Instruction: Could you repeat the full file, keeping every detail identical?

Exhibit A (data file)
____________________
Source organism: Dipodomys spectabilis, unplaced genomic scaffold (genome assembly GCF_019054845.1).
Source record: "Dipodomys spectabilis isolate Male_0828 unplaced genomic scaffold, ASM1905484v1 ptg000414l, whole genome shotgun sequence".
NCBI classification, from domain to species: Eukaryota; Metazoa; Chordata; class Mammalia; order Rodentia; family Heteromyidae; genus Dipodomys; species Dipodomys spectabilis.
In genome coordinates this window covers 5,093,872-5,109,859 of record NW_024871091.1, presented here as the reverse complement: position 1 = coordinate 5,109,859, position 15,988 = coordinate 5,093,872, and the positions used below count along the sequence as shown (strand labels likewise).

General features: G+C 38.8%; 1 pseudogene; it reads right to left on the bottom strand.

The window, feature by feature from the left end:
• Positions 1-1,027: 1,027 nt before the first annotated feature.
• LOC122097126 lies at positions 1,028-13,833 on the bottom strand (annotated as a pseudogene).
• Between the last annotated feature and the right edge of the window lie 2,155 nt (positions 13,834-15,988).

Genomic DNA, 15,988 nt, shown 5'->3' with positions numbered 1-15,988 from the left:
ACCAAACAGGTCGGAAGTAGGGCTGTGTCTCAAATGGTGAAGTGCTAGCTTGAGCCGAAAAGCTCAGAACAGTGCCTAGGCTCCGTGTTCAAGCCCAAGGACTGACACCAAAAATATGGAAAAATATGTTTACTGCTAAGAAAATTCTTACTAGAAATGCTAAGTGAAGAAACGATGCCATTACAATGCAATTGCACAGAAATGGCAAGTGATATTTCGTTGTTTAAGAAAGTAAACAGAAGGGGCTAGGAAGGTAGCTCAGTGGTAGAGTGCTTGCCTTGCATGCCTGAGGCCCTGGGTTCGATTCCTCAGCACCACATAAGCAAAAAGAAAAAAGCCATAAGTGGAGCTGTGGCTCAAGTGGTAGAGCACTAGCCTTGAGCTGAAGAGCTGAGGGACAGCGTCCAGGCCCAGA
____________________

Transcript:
Source organism: Dipodomys spectabilis, unplaced genomic scaffold (genome assembly GCF_019054845.1).
Source record: "Dipodomys spectabilis isolate Male_0828 unplaced genomic scaffold, ASM1905484v1 ptg000414l, whole genome shotgun sequence".
NCBI classification, from domain to species: Eukaryota; Metazoa; Chordata; class Mammalia; order Rodentia; family Heteromyidae; genus Dipodomys; species Dipodomys spectabilis.
In genome coordinates this window covers 5,093,872-5,109,859 of record NW_024871091.1, presented here as the reverse complement: position 1 = coordinate 5,109,859, position 15,988 = coordinate 5,093,872, and the positions used below count along the sequence as shown (strand labels likewise).

General features: G+C 38.8%; 1 pseudogene; it reads right to left on the bottom strand.

The window, feature by feature from the left end:
• Positions 1-1,027: 1,027 nt before the first annotated feature.
• LOC122097126 lies at positions 1,028-13,833 on the bottom strand (annotated as a pseudogene).
• Between the last annotated feature and the right edge of the window lie 2,155 nt (positions 13,834-15,988).

Genomic DNA, 15,988 nt, shown 5'->3' with positions numbered 1-15,988 from the left:
ACCAAACAGGTCGGAAGTAGGGCTGTGTCTCAAATGGTGAAGTGCTAGCTTGAGCCGAAAAGCTCAGAACAGTGCCTAGGCTCCGTGTTCAAGCCCAAGGACTGACACCAAAAATATGGAAAAATATGTTTACTGCTAAGAAAATTCTTACTAGAAATGCTAAGTGAAGAAACGATGCCATTACAATGCAATTGCACAGAAATGGCAAGTGATATTTCGTTGTTTAAGAAAGTAAACAGAAGGGGCTAGGAAGGTAGCTCAGTGGTAGAGTGCTTGCCTTGCATGCCTGAGGCCCTGGGTTCGATTCCTCAGCACCACATAAGCAAAAAGAAAAAAGCCATAAGTGGAGCTGTGGCTCAAGTGGTAGAGCACTAGCCTTGAGCTGAAGAGCTGAGGGACAGCGTCCAGGCCCAGA